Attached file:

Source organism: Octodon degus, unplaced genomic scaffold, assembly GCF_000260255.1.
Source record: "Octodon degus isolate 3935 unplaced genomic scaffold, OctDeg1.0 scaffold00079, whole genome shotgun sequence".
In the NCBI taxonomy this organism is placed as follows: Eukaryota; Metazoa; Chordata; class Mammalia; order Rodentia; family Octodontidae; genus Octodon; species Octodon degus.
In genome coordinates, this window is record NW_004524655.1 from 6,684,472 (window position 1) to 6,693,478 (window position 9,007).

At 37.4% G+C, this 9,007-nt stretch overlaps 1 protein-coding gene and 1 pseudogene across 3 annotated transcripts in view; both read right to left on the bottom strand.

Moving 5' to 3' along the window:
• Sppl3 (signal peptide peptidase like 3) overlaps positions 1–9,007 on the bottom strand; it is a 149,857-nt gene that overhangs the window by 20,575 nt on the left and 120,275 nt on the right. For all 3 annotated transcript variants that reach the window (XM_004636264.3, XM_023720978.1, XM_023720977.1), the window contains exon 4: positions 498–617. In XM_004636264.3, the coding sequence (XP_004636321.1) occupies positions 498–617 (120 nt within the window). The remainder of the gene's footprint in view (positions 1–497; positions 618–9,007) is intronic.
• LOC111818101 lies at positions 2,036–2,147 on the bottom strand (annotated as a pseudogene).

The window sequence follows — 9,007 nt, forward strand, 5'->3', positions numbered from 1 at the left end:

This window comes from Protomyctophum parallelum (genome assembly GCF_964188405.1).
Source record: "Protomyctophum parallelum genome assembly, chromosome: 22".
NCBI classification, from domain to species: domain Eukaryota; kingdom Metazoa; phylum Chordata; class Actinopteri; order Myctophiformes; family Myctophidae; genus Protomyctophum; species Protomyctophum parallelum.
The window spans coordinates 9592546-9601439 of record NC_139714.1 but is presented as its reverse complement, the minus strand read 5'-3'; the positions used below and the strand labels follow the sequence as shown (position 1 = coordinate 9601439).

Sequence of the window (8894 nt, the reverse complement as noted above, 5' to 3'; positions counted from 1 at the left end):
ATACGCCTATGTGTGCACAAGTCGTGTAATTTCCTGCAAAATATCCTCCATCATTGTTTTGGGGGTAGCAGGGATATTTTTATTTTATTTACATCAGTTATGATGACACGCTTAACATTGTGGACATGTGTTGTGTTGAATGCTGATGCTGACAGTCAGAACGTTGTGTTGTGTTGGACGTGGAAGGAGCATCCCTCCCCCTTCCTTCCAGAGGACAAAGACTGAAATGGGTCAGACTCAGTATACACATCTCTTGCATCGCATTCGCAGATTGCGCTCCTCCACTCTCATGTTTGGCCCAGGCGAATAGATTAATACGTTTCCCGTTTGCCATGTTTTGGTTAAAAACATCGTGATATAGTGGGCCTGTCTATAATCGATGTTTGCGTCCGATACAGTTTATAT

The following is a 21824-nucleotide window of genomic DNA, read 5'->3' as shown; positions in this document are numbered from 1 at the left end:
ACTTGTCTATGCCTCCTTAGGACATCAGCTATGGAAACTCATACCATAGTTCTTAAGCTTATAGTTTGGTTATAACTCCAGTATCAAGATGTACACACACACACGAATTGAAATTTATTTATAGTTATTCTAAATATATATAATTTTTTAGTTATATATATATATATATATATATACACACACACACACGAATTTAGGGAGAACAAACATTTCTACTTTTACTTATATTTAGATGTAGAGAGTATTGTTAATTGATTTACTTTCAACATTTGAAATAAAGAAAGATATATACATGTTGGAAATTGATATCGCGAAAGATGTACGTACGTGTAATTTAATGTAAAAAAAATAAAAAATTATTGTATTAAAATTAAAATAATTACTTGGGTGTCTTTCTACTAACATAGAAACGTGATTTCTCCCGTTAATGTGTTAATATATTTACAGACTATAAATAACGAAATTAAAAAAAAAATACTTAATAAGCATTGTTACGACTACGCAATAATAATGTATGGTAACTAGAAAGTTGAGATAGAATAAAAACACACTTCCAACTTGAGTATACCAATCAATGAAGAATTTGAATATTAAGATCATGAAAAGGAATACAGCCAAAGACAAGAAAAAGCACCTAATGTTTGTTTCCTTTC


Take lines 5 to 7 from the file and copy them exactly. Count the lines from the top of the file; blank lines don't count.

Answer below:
At 37.4% G+C, this 9,007-nt stretch overlaps 1 protein-coding gene and 1 pseudogene across 3 annotated transcripts in view; both read right to left on the bottom strand.

Moving 5' to 3' along the window:
• Sppl3 (signal peptide peptidase like 3) overlaps positions 1–9,007 on the bottom strand; it is a 149,857-nt gene that overhangs the window by 20,575 nt on the left and 120,275 nt on the right. For all 3 annotated transcript variants that reach the window (XM_004636264.3, XM_023720978.1, XM_023720977.1), the window contains exon 4: positions 498–617. In XM_004636264.3, the coding sequence (XP_004636321.1) occupies positions 498–617 (120 nt within the window). The remainder of the gene's footprint in view (positions 1–497; positions 618–9,007) is intronic.